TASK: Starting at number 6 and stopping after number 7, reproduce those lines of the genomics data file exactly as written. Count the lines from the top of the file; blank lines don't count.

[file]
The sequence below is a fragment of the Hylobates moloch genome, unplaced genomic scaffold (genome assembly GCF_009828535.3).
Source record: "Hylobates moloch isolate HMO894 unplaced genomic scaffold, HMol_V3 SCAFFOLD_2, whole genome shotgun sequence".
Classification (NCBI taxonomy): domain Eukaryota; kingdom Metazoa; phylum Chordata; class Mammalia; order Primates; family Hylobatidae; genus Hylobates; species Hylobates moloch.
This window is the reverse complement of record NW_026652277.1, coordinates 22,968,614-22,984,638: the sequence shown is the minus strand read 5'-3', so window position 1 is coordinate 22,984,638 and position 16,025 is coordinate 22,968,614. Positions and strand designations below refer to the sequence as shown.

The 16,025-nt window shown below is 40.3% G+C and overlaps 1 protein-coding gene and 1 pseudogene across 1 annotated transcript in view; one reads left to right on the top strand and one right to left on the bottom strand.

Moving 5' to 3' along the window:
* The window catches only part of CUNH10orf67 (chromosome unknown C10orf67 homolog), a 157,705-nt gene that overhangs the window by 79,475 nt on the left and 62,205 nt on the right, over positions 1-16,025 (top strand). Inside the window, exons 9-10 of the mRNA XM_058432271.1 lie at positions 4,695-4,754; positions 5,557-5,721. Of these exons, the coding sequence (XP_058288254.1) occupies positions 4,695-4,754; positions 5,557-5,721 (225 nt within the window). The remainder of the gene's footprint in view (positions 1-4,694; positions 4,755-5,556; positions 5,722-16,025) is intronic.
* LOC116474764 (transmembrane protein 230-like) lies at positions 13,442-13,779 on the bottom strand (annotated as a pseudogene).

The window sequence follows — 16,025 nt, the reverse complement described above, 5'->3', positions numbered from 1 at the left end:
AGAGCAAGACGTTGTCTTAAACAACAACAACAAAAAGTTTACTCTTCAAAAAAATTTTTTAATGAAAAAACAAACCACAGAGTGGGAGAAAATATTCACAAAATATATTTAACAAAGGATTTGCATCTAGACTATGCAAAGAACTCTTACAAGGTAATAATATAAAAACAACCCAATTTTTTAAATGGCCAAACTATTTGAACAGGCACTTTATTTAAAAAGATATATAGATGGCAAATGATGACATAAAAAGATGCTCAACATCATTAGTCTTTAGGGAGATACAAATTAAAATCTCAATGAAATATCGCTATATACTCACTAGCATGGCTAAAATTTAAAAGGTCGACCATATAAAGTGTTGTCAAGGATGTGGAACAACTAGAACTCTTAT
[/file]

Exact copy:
Moving 5' to 3' along the window:
* The window catches only part of CUNH10orf67 (chromosome unknown C10orf67 homolog), a 157,705-nt gene that overhangs the window by 79,475 nt on the left and 62,205 nt on the right, over positions 1-16,025 (top strand). Inside the window, exons 9-10 of the mRNA XM_058432271.1 lie at positions 4,695-4,754; positions 5,557-5,721. Of these exons, the coding sequence (XP_058288254.1) occupies positions 4,695-4,754; positions 5,557-5,721 (225 nt within the window). The remainder of the gene's footprint in view (positions 1-4,694; positions 4,755-5,556; positions 5,722-16,025) is intronic.